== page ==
Dave Berry | Partner

The Waiting Game

Darnley v. Croyden Health Services NHS Trust [2017] EWCA Civ 151 is an English case concerning an appeal brought by Mr Darnley (“the claimant”) based upon the alleged negligence of a non-clinical Accident and Emergency Receptionist.

The case hinged on whether a non-clinical receptionist owed any duty to provide accurate information – or not provide inaccurate information – regarding A&E waiting times.

On 17 May 2010 the claimant was assaulted, sustaining a violent blow to his head. He was driven by a friend to A&E. The A&E receptionist noted the claimant’s details which included that he had been suffering with considerable pain from a head injury which had persisted for approximately an hour and a half. He was advised that he could be waiting 4 to 5 hours to be seen. This information was not correct. The system implemented by the A&E department was that head injury patients would be triaged by a nurse within 30 minutes of arrival to determine priority.

After 19 minutes and without advising reception staff, the claimant left the A&E department to return home for paracetamol. The triage nurse looked for the claimant but could not find him.

Unfortunately his condition thereafter rapidly deteriorated. An ambulance was called, he returned to hospital and a CT scan revealed an extradural haematoma. Neurosurgery could not prevent serious permanent injury.

The claimant’s position was that he should have been triaged within 15 minutes per NICE (The National Institute for Health and Care Excellence) Guidelines. If that was not accepted, his second position was that reception staff were negligent in advising him he would have a 4-5 hour wait. It was also the claimant’s position that if he was advised he would be triaged within 30 minutes he would have waited.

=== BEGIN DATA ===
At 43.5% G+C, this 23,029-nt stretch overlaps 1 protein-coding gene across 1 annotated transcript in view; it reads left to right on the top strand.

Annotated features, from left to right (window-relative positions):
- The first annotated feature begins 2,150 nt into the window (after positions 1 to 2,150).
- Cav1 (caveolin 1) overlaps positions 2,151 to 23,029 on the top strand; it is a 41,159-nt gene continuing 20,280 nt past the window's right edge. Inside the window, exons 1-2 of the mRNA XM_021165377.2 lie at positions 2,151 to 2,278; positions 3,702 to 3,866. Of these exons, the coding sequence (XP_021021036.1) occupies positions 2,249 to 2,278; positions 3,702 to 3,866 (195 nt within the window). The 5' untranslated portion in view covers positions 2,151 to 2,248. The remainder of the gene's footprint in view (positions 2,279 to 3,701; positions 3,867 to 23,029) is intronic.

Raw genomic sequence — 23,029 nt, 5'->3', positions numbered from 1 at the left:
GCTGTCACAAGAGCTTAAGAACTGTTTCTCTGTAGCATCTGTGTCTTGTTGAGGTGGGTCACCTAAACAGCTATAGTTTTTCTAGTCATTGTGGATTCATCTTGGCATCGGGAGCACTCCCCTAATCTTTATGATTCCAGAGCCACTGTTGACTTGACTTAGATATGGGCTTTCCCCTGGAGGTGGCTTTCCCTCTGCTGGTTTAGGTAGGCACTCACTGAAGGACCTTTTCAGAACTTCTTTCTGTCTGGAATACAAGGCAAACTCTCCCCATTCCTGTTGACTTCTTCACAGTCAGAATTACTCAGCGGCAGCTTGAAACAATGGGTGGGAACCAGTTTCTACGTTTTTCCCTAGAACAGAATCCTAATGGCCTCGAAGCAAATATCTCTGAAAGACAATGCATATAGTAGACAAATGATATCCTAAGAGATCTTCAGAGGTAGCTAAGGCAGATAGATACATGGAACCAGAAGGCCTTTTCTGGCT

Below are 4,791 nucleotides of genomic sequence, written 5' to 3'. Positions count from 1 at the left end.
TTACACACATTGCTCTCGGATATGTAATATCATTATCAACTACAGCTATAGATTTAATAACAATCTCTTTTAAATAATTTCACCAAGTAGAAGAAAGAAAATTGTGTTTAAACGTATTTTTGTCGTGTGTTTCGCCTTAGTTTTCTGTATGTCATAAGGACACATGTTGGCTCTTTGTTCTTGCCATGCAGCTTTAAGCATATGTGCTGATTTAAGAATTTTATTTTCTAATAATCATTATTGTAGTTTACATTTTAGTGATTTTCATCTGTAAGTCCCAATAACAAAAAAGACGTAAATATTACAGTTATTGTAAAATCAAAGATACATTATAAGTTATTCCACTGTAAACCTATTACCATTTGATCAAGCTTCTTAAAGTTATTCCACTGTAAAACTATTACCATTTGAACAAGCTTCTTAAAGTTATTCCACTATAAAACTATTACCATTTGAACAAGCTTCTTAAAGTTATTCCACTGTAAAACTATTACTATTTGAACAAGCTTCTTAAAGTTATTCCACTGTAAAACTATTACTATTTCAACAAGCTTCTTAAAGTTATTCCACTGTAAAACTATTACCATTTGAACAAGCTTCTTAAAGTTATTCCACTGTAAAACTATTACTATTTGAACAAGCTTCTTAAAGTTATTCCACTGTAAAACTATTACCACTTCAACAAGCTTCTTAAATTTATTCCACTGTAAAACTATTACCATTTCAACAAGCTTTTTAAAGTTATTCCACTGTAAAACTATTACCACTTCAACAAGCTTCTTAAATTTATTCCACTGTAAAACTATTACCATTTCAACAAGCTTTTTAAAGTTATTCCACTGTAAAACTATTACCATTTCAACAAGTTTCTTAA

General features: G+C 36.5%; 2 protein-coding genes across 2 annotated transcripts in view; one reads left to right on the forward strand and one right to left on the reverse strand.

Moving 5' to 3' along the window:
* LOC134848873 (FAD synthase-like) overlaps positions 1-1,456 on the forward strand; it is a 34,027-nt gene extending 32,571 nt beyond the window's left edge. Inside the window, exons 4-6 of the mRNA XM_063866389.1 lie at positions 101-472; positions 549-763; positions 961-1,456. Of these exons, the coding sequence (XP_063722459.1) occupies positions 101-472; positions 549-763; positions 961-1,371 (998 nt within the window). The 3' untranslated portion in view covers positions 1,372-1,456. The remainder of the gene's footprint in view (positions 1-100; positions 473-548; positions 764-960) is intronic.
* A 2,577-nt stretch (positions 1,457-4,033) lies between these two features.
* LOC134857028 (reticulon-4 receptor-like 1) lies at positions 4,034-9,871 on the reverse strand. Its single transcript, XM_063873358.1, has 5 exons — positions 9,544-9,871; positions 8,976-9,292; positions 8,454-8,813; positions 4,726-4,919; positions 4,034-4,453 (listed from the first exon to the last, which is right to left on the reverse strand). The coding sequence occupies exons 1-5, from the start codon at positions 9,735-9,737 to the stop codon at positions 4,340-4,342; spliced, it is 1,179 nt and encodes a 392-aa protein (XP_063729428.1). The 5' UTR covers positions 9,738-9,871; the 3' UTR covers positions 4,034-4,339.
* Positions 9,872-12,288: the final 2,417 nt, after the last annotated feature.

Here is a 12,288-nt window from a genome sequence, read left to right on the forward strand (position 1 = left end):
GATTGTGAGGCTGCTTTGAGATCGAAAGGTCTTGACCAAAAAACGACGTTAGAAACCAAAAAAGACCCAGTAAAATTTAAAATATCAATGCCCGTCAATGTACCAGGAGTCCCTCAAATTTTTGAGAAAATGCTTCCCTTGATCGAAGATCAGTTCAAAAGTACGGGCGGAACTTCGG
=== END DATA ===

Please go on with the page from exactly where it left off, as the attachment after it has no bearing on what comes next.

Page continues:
The Health Board denied liability. However, they did admit that if the claimant had been present when called for triage, he would have been prioritised and that if he had received that prioritised treatment he would have made a full recovery.

The experts agreed that the claimant should have been triaged within 30 minutes of arrival notwithstanding NICE Guidelines stating 15 minutes. Effectively, in a busy A&E department 15 minutes was unachievable.

At First Instance it was held:

  1. The claimant’s condition on arrival was not such that a non-clinical member of staff would have appreciated requirement for priority triage.
  2. Given pressure on A&E that night failure to triage within 15 minutes was not a breach of duty
  3. There would have been a breach of duty if the claimant was not triaged within 30 minutes.
  4. It was not part of the reception staff’s duty to give information about waiting times. They were therefore not in breach of duty for providing inaccurate information on waiting times.
  5. It was neither just nor reasonable to impose such a duty upon them.
  6. Even if their actions amounted to a breach of duty, it was not causative of Mr Darnley’s injury, but rather the cause of the injury was his decision to leave the hospital.

The claimant failed.

The case was appealed on the following grounds:

  1. The failure to triage within 15 minutes was a breach of duty, even if the claimant was not assessed as a priority.
  2. The claimant’s presentation on arrival merited priority triage.
  3. The judge erred in assessing the scope of duty owed by reception staff.
  4. The judge erred in his application of “fair, just and reasonable”.

The primary grounds of appeal were points 3 and 4.

At Appeal it was held:

1. Failure to Triage within 15 minutes

This ground of appeal was rejected. Upon attending A&E the claimant was coherent and able to respond to questioning. He was reasonably not considered a priority case.